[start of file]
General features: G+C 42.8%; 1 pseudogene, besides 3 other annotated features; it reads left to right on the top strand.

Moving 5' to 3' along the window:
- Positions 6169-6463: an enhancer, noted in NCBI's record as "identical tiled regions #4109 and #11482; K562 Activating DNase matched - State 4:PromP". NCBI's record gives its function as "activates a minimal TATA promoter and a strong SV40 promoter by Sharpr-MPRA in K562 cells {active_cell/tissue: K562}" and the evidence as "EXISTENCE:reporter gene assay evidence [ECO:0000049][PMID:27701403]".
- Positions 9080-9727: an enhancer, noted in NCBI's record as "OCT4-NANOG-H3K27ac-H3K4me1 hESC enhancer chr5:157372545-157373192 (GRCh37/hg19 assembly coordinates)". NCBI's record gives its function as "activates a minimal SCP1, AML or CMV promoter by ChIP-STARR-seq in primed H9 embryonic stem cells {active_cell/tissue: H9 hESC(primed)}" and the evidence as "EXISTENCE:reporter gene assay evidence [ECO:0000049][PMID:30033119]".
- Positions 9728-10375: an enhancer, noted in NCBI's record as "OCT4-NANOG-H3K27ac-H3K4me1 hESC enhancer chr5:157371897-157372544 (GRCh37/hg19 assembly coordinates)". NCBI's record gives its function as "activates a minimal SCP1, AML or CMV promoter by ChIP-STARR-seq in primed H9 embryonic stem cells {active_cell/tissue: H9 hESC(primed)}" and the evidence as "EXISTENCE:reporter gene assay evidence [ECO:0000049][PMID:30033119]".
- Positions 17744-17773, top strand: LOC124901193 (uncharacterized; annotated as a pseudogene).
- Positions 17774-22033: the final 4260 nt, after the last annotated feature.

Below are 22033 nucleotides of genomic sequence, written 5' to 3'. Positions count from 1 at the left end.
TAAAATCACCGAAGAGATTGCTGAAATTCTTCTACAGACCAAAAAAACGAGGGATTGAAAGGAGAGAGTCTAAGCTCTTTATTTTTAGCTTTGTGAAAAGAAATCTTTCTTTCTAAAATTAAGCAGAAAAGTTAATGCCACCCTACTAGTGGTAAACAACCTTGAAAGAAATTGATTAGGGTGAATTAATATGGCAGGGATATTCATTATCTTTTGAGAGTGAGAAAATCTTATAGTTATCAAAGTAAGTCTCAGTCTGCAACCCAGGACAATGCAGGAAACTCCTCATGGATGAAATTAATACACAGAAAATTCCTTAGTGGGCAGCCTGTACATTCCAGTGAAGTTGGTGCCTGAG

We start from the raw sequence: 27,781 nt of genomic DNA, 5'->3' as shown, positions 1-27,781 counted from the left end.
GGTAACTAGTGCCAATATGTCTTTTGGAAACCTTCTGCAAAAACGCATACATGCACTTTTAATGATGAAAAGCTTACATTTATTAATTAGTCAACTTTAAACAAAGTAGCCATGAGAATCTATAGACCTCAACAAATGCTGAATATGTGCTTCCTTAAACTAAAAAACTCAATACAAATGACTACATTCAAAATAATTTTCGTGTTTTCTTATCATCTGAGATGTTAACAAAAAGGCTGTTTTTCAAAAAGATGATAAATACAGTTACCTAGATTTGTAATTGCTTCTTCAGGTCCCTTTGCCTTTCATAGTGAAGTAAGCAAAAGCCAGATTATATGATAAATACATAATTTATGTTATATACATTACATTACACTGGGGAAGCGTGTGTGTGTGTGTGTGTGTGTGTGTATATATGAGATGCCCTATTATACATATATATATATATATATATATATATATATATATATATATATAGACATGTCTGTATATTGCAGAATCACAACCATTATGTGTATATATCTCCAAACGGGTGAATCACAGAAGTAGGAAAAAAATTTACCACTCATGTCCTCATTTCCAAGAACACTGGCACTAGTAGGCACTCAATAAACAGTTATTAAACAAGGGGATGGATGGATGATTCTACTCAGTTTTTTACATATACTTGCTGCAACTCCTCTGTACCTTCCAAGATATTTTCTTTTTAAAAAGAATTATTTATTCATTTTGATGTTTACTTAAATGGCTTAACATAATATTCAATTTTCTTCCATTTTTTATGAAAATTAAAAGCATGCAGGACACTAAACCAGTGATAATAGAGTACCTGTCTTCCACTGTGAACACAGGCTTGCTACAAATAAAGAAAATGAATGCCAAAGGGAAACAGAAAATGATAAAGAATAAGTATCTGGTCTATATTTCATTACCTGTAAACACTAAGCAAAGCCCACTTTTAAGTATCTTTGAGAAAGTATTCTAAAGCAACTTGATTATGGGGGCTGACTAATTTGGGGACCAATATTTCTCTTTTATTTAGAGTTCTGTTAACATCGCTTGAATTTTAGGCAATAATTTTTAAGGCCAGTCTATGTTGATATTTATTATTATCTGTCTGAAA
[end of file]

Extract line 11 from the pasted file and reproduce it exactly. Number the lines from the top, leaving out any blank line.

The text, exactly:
GGTAACTAGTGCCAATATGTCTTTTGGAAACCTTCTGCAAAAACGCATACATGCACTTTTAATGATGAAAAGCTTACATTTATTAATTAGTCAACTTTAAACAAAGTAGCCATGAGAATCTATAGACCTCAACAAATGCTGAATATGTGCTTCCTTAAACTAAAAAACTCAATACAAATGACTACATTCAAAATAATTTTCGTGTTTTCTTATCATCTGAGATGTTAACAAAAAGGCTGTTTTTCAAAAAGATGATAAATACAGTTACCTAGATTTGTAATTGCTTCTTCAGGTCCCTTTGCCTTTCATAGTGAAGTAAGCAAAAGCCAGATTATATGATAAATACATAATTTATGTTATATACATTACATTACACTGGGGAAGCGTGTGTGTGTGTGTGTGTGTGTGTGTATATATGAGATGCCCTATTATACATATATATATATATATATATATATATATATATATATATATATAGACATGTCTGTATATTGCAGAATCACAACCATTATGTGTATATATCTCCAAACGGGTGAATCACAGAAGTAGGAAAAAAATTTACCACTCATGTCCTCATTTCCAAGAACACTGGCACTAGTAGGCACTCAATAAACAGTTATTAAACAAGGGGATGGATGGATGATTCTACTCAGTTTTTTACATATACTTGCTGCAACTCCTCTGTACCTTCCAAGATATTTTCTTTTTAAAAAGAATTATTTATTCATTTTGATGTTTACTTAAATGGCTTAACATAATATTCAATTTTCTTCCATTTTTTATGAAAATTAAAAGCATGCAGGACACTAAACCAGTGATAATAGAGTACCTGTCTTCCACTGTGAACACAGGCTTGCTACAAATAAAGAAAATGAATGCCAAAGGGAAACAGAAAATGATAAAGAATAAGTATCTGGTCTATATTTCATTACCTGTAAACACTAAGCAAAGCCCACTTTTAAGTATCTTTGAGAAAGTATTCTAAAGCAACTTGATTATGGGGGCTGACTAATTTGGGGACCAATATTTCTCTTTTATTTAGAGTTCTGTTAACATCGCTTGAATTTTAGGCAATAATTTTTAAGGCCAGTCTATGTTGATATTTATTATTATCTGTCTGAAA